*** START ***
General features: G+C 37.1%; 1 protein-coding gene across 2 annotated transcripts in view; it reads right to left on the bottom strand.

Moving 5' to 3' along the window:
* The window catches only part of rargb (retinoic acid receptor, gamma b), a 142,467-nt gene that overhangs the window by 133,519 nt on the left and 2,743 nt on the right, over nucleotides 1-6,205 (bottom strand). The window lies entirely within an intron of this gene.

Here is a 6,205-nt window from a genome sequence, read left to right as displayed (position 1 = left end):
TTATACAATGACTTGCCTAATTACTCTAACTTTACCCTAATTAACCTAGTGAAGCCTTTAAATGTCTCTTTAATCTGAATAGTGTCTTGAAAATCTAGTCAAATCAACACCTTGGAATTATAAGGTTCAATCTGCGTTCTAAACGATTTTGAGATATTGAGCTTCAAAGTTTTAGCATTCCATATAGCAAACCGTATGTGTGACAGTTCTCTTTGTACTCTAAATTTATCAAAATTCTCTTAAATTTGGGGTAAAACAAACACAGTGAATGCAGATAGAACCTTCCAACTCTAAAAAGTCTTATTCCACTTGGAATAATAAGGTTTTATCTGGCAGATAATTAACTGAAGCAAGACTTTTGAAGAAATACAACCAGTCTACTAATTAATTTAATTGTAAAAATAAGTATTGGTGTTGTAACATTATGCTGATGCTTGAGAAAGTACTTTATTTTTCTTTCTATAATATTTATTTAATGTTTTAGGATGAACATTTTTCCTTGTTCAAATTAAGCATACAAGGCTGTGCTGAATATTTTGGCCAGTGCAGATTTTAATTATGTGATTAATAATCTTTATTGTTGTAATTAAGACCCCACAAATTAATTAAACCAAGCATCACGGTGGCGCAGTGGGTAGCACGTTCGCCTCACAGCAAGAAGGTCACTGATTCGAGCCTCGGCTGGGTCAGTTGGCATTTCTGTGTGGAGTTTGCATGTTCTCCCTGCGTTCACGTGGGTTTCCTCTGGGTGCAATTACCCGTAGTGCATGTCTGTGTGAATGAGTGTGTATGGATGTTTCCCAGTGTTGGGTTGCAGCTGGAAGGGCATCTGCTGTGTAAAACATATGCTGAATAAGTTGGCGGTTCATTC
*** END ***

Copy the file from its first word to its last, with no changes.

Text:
General features: G+C 37.1%; 1 protein-coding gene across 2 annotated transcripts in view; it reads right to left on the bottom strand.

Moving 5' to 3' along the window:
* The window catches only part of rargb (retinoic acid receptor, gamma b), a 142,467-nt gene that overhangs the window by 133,519 nt on the left and 2,743 nt on the right, over nucleotides 1-6,205 (bottom strand). The window lies entirely within an intron of this gene.

Here is a 6,205-nt window from a genome sequence, read left to right as displayed (position 1 = left end):
TTATACAATGACTTGCCTAATTACTCTAACTTTACCCTAATTAACCTAGTGAAGCCTTTAAATGTCTCTTTAATCTGAATAGTGTCTTGAAAATCTAGTCAAATCAACACCTTGGAATTATAAGGTTCAATCTGCGTTCTAAACGATTTTGAGATATTGAGCTTCAAAGTTTTAGCATTCCATATAGCAAACCGTATGTGTGACAGTTCTCTTTGTACTCTAAATTTATCAAAATTCTCTTAAATTTGGGGTAAAACAAACACAGTGAATGCAGATAGAACCTTCCAACTCTAAAAAGTCTTATTCCACTTGGAATAATAAGGTTTTATCTGGCAGATAATTAACTGAAGCAAGACTTTTGAAGAAATACAACCAGTCTACTAATTAATTTAATTGTAAAAATAAGTATTGGTGTTGTAACATTATGCTGATGCTTGAGAAAGTACTTTATTTTTCTTTCTATAATATTTATTTAATGTTTTAGGATGAACATTTTTCCTTGTTCAAATTAAGCATACAAGGCTGTGCTGAATATTTTGGCCAGTGCAGATTTTAATTATGTGATTAATAATCTTTATTGTTGTAATTAAGACCCCACAAATTAATTAAACCAAGCATCACGGTGGCGCAGTGGGTAGCACGTTCGCCTCACAGCAAGAAGGTCACTGATTCGAGCCTCGGCTGGGTCAGTTGGCATTTCTGTGTGGAGTTTGCATGTTCTCCCTGCGTTCACGTGGGTTTCCTCTGGGTGCAATTACCCGTAGTGCATGTCTGTGTGAATGAGTGTGTATGGATGTTTCCCAGTGTTGGGTTGCAGCTGGAAGGGCATCTGCTGTGTAAAACATATGCTGAATAAGTTGGCGGTTCATTC